Coral, and to some degree turquoise, were still seen in many booths, especially among manufacturers late to adopt the trend. Many conservative retailers remain who are only beginning to warm to opaque stones as jewelry store merchandise, says one supplier. This may be driving the continued interest in the trend. Other blue gems are still key for many lines, with reds, pinks and oranges not far behind. Blends of different shades of the same color continue to grow, as do offbeat blends of mixed colors.
The buzz on pearls centered around Stuller and Paspaley's new program that makes it easier and more affordable for more retailers to enter the South Seas pearl category. The attention on this category added excitement at a time when prices are down. Pearls were integrated into countless numbers of designer and manufacturer lines, especially affordable Chinese freshwater pearls. Mixed color pearl strands continue to be popular.
No one metal color dominates. The market has a strong interest in yellow, white and combinations of the two. Rose gold was more prominent in jewelry than ever. The interest in pink throughout the fashion industry is driving the trend. CMNY of New York City, a fashion-driven diamond jewelry company, reports its combinations of white and rose gold were particularly popular. Mixes of brushed and worked gold with shiny elements also continued to interest buyers, as did open airy designs and woven looks.
Platinum Guild International introduced its new branding campaign, built around describing platinum more specifically than as "precious." PGI USA's new chief Huw Daniel says consumer research led the group to the three words it is now using: pure, rare and eternal. All promotional materials are accompanied by a new baby-blue-and-white color theme and include water imagery, since consumers said these colors ands element most came to mind when thinking about platinum. PGI will continue to focus the bulk of its efforts on bridal jewelry, where it's had its greatest success.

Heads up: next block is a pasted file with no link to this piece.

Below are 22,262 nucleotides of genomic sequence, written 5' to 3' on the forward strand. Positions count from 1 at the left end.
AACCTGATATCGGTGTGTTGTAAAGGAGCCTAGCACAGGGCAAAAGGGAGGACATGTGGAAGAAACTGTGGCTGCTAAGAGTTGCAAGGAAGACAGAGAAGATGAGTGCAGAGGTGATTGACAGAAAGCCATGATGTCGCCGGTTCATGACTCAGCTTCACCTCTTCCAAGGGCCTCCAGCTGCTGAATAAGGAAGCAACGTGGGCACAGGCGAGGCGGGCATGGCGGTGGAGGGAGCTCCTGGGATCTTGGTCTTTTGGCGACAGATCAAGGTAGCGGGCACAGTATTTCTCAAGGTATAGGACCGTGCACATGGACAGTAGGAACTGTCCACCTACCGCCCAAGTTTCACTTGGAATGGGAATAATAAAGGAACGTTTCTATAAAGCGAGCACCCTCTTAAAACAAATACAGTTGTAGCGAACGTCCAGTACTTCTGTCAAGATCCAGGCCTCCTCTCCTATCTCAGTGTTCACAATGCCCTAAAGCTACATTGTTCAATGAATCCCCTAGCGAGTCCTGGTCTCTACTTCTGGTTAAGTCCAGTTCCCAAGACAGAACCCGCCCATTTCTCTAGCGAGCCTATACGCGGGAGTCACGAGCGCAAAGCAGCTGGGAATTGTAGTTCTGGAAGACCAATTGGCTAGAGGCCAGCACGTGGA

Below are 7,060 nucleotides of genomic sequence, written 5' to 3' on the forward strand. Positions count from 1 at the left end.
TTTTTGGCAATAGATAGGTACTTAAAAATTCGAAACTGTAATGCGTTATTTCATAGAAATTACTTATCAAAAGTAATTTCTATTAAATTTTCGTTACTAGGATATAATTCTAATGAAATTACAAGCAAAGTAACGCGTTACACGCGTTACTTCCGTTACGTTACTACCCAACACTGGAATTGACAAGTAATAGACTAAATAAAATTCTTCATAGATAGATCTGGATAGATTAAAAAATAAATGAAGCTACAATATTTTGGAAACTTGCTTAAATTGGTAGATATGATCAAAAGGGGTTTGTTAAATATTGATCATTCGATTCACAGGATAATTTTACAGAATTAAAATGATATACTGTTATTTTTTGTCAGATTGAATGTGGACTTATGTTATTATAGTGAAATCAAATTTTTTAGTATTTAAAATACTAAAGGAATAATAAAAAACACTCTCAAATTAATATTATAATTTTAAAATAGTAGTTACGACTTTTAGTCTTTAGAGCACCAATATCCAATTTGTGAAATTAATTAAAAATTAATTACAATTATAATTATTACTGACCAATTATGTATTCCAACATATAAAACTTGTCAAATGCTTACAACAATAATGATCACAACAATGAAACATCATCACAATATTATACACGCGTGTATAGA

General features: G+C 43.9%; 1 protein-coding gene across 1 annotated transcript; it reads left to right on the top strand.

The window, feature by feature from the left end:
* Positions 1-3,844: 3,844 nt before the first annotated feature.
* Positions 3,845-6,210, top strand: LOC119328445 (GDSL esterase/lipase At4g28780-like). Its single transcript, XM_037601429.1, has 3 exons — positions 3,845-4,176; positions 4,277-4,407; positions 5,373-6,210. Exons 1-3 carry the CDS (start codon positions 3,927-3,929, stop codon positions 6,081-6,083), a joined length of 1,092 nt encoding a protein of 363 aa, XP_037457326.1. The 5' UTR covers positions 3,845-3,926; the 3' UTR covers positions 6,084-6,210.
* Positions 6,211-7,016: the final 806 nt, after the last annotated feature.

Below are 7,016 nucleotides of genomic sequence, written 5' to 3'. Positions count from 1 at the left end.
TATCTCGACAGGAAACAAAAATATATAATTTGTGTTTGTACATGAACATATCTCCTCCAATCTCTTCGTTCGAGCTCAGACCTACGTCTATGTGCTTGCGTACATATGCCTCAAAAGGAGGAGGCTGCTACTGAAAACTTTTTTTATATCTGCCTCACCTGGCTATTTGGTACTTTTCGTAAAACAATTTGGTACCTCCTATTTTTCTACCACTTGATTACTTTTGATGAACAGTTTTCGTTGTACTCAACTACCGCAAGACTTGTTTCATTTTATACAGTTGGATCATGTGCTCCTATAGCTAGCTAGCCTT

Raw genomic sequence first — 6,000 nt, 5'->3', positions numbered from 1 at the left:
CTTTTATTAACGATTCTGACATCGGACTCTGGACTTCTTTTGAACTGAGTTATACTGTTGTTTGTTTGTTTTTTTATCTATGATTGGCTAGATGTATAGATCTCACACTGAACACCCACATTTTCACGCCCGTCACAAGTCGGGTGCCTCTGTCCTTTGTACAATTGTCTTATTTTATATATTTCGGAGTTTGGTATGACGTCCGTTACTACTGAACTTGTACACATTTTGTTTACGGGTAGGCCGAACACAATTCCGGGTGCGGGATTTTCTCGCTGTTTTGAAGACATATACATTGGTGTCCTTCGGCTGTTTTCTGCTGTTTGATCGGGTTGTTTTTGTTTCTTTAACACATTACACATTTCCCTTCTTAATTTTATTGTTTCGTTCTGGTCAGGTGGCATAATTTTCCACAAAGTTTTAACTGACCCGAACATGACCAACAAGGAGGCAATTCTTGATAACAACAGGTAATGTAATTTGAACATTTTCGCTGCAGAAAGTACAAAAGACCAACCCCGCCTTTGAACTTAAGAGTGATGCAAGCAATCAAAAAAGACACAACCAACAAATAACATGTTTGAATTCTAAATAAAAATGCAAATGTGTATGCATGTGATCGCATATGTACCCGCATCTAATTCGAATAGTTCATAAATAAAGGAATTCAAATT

Hearts and crosses continue their long reign, though many exhibitors are producing more offbeat styles. Silbers, Houston, TX, made toggle hearts and created unusual crosses for its line. Toggles and teardrop shapes are popular and circles are everywhere, while half-moons and spirals also captured designers' attentions. Nature styles, often abstracted, were seen in many lines. Paisley designs in both diamonds and all-metal jewelry were popular, as were other ethnic designs. Carved beads, cameos, ancient-inspired gold, gem inlay and other period jewelry that looks like merchandise common to antique shops are showing up in many lines. Sometimes the styles are given a modern twist and other times they look like reproductions. Another big trend is groovy 1960s styles, featuring everything from daisy chains to pop art. Sentimental jewelry such as charm bracelets, lockets, and family-oriented themed pieces are still hot. There's a real move toward creating jewelry that encourages buyers to return to add to their collections. Convertible and adaptable jewelry also attracted attention.
by Peggy Jo Donahue